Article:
The Military Child

Donald Wingard

April is recognized by the Department of Defense as the Month of the Military Child. 

This is particularly special to Don and me because we have two daughters who are intimately familiar with what it is to be a military child.  Don and I met and got married while on active duty.  Shortly after we married I was surprised how many people (strangers in fact) were asking which one of you is planning on separating from military service (anyone else experience this?).  I had no intention of leaving and Don felt the same.  As I would later discover, that was a decision that grappled many dual military couples and especially true for couples wanting to start families.  The life of one parent serving in the military is challenging enough.  Having both parents, well that invites even more challenges.  In the Navy if both parents are serving, it is typical to have one on sea duty while the other is on shore duty – essentially means you are a single parent most of the time.  We did our best to raise our daughters in a loving and stable environment, but during those more challenging tours, we turned to family and friends to help us out. 

Celebrating the month of the military child gives us an opportunity to celebrate every child who has a parent or guardian serving in our military.  Personally, it provides Don and me an opportunity to publicly celebrate our daughters for their perseverance and strength during those moments that were particularly challenging for the entire family.  We did our best to minimize the effects of those challenges, but for those who know a thing or two about children, they are very perceptive and aware of a lot more than we give them credit for.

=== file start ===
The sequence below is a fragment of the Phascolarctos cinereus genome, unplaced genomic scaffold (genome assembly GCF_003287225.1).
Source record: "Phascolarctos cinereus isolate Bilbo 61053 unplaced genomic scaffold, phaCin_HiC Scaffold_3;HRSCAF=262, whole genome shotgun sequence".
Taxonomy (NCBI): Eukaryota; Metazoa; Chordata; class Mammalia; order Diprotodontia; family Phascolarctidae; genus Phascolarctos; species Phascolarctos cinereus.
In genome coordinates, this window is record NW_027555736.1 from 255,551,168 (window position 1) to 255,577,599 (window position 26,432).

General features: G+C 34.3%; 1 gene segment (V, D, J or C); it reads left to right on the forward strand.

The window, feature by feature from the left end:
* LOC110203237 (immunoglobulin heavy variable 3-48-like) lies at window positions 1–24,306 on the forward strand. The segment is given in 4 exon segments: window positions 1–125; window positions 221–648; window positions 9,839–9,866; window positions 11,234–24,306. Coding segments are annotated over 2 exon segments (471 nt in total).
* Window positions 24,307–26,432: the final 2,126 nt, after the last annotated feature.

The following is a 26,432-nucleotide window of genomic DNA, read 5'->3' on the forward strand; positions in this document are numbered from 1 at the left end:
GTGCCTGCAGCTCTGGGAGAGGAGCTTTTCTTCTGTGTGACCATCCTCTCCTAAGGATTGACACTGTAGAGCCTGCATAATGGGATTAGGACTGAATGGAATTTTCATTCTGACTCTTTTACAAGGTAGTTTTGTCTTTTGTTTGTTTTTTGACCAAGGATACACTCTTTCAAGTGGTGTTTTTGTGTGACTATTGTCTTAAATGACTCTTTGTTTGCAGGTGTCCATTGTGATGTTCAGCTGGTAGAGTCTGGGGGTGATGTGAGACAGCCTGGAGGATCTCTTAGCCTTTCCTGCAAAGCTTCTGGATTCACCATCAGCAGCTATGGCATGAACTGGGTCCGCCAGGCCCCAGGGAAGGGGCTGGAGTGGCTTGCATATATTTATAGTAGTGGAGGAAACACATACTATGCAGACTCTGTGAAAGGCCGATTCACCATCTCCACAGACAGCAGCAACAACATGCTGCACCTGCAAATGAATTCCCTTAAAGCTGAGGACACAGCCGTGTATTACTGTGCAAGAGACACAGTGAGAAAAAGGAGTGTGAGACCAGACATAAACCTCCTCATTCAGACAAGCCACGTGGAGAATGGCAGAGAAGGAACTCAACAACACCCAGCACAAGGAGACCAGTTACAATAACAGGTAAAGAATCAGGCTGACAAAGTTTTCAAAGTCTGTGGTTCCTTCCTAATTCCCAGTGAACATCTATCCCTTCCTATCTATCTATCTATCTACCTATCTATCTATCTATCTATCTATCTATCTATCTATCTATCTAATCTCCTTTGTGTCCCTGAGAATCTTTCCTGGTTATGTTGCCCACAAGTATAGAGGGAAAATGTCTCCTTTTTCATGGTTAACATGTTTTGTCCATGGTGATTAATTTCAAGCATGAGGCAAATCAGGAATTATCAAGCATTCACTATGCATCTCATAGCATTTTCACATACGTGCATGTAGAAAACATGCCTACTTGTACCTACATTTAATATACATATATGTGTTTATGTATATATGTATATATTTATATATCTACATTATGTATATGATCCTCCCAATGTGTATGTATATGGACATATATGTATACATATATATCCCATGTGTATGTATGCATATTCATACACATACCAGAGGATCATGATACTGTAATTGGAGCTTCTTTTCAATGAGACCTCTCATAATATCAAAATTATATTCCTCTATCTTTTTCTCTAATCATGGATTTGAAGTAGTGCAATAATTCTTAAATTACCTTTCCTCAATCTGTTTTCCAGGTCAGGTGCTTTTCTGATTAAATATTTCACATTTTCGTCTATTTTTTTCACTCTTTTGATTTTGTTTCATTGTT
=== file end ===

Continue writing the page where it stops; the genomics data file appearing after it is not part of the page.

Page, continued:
There is something very special about a child who is raised in a military family.  Their perspective of the military is more personal and profound.  They have experienced the hardships of being at the mercy of their parent’s work schedule of early mornings and late nights, relocation (sometimes during the school year), and the uncertainty of their parent’s whereabouts and safety (just to mention a few).  However, it is through those moments that the family is drawn closer and the need to depend on each other becomes more important.  I recently asked my daughters their thoughts on being raised in a family of active duty parents, their response was more positive than not.  As you would imagine, their number one negative reason was moving and leaving friends.  But I’m happy to share there were more positive reasons.  What resonated with them were the moments celebrating our achievements and milestones, challenges that were overcome by the strength and unity of our family, and the overall pride they felt having parent’s serving our country.  I am proud of my service, but I am more proud of my daughters and how they have grown in becoming young women of great character, integrity, who have an appreciation and love for our wonderful country.  My sincere appreciation for all military families and especially to their children.


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